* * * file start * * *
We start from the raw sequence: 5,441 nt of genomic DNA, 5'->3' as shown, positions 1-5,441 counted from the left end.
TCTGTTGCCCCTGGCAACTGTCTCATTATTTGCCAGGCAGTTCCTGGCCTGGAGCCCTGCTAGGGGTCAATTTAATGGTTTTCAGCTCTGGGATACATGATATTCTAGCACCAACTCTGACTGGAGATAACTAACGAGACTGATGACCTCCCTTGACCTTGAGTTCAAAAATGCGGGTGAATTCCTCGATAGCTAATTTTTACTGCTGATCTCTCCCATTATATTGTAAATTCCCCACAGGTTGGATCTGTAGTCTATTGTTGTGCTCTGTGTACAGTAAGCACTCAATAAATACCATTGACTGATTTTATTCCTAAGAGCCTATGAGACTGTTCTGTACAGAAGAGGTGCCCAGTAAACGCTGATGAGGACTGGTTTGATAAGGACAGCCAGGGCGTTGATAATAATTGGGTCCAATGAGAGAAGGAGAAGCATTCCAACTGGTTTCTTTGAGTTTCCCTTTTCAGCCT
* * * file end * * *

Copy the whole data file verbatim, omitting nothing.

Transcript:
We start from the raw sequence: 5,441 nt of genomic DNA, 5'->3' as shown, positions 1-5,441 counted from the left end.
TCTGTTGCCCCTGGCAACTGTCTCATTATTTGCCAGGCAGTTCCTGGCCTGGAGCCCTGCTAGGGGTCAATTTAATGGTTTTCAGCTCTGGGATACATGATATTCTAGCACCAACTCTGACTGGAGATAACTAACGAGACTGATGACCTCCCTTGACCTTGAGTTCAAAAATGCGGGTGAATTCCTCGATAGCTAATTTTTACTGCTGATCTCTCCCATTATATTGTAAATTCCCCACAGGTTGGATCTGTAGTCTATTGTTGTGCTCTGTGTACAGTAAGCACTCAATAAATACCATTGACTGATTTTATTCCTAAGAGCCTATGAGACTGTTCTGTACAGAAGAGGTGCCCAGTAAACGCTGATGAGGACTGGTTTGATAAGGACAGCCAGGGCGTTGATAATAATTGGGTCCAATGAGAGAAGGAGAAGCATTCCAACTGGTTTCTTTGAGTTTCCCTTTTCAGCCT